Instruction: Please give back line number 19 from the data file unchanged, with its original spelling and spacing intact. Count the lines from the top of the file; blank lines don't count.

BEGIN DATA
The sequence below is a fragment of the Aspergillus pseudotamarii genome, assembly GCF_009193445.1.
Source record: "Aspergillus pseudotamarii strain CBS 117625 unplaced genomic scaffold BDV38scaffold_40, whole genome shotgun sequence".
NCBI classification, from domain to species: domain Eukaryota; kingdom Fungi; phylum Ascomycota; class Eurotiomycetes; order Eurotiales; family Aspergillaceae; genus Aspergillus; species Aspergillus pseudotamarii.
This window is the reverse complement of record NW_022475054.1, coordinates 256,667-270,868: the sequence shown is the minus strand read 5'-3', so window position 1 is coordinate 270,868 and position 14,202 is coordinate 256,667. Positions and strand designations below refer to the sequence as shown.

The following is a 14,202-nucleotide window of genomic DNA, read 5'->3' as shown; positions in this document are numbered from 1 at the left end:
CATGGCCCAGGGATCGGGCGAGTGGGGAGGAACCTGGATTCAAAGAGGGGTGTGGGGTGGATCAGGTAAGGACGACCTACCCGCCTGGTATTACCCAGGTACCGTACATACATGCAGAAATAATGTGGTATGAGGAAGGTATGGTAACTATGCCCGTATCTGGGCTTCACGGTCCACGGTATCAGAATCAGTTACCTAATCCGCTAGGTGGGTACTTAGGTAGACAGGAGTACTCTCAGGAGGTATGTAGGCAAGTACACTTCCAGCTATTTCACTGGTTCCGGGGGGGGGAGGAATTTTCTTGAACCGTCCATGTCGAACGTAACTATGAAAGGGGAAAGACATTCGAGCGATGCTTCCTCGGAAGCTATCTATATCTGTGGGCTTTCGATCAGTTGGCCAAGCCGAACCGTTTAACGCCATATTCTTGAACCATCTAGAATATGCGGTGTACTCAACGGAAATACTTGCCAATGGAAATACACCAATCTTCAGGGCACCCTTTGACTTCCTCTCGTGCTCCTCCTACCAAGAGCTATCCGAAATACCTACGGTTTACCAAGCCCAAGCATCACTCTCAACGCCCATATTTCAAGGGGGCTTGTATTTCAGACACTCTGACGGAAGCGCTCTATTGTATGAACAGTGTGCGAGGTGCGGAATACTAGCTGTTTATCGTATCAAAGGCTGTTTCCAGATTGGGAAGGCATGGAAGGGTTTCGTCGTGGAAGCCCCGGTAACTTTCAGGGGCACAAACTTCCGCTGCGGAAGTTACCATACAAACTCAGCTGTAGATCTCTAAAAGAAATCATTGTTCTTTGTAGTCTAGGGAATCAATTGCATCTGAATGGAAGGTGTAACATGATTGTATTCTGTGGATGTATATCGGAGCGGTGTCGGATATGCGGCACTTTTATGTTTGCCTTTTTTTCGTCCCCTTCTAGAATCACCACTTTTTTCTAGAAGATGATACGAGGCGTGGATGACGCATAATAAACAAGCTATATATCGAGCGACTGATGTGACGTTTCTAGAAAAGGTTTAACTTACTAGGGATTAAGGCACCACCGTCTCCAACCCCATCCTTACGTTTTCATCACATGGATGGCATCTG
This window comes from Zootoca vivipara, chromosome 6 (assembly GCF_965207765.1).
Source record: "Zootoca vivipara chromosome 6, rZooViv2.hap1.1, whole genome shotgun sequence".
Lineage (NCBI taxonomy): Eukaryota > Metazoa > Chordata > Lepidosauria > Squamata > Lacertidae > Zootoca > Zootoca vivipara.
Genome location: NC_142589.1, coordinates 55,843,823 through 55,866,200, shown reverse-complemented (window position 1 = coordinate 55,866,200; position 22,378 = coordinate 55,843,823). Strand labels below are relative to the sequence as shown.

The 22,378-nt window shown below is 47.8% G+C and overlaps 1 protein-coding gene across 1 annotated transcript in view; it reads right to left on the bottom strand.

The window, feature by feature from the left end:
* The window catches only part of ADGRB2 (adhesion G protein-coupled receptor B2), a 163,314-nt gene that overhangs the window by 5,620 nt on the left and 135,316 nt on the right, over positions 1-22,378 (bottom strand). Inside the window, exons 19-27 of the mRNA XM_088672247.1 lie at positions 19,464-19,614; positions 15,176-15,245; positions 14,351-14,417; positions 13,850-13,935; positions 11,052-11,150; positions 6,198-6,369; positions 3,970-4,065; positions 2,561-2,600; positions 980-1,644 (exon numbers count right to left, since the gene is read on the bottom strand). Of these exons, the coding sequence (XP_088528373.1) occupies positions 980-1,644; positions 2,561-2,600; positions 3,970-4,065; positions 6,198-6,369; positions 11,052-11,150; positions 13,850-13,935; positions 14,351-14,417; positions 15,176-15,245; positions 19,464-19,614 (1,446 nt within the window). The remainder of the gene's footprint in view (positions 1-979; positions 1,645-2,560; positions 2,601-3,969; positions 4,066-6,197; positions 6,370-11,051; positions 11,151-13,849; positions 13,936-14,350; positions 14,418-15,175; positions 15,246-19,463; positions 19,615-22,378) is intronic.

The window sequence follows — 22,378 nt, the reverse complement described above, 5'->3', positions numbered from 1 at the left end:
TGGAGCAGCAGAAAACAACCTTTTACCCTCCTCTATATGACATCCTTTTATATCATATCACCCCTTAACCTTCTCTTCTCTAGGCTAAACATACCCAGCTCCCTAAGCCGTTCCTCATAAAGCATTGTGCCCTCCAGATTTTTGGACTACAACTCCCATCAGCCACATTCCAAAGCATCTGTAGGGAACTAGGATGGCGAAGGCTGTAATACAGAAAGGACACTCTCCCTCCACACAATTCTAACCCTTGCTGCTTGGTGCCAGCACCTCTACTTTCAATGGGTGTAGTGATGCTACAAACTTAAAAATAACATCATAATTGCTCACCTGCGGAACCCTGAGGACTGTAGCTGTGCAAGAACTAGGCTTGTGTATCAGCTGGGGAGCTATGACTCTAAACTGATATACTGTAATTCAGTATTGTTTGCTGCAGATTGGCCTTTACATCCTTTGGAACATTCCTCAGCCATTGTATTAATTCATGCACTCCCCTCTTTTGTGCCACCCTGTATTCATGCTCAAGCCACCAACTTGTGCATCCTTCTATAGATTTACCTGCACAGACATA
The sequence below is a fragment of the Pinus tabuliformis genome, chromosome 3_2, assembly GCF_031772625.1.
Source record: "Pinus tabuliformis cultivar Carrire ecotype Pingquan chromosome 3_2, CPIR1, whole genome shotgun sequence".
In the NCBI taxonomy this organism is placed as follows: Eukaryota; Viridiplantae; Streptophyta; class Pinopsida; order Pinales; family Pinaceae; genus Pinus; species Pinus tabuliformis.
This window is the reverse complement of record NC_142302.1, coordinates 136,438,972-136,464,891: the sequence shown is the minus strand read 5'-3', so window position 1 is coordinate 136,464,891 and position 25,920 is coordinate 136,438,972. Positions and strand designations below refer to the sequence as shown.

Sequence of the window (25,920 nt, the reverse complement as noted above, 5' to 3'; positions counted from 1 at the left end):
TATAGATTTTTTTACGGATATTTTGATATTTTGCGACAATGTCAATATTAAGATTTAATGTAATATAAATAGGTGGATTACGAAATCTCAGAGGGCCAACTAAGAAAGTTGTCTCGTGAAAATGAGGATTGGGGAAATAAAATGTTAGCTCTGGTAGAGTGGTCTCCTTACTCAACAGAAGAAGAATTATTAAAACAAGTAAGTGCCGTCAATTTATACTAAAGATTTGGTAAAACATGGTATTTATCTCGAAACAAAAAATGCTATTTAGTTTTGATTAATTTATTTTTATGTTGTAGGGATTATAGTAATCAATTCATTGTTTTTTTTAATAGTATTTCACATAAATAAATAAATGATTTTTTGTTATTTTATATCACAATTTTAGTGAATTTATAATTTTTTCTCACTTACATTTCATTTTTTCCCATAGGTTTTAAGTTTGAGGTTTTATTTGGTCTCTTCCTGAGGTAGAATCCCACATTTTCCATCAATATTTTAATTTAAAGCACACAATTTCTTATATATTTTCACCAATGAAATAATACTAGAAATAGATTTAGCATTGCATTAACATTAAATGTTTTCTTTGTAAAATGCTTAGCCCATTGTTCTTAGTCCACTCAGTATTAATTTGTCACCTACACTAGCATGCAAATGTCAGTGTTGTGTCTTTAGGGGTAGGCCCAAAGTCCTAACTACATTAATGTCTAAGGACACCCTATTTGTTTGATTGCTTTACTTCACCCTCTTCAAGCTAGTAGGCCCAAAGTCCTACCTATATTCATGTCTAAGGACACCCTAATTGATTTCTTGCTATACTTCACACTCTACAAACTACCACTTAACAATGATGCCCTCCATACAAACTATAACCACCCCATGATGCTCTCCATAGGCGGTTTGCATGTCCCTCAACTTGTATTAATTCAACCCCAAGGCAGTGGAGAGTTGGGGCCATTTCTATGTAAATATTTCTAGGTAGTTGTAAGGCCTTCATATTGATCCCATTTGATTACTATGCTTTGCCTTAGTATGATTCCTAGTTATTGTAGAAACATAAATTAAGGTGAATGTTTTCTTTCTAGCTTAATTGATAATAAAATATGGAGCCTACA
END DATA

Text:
This window is the reverse complement of record NC_142302.1, coordinates 136,438,972-136,464,891: the sequence shown is the minus strand read 5'-3', so window position 1 is coordinate 136,464,891 and position 25,920 is coordinate 136,438,972. Positions and strand designations below refer to the sequence as shown.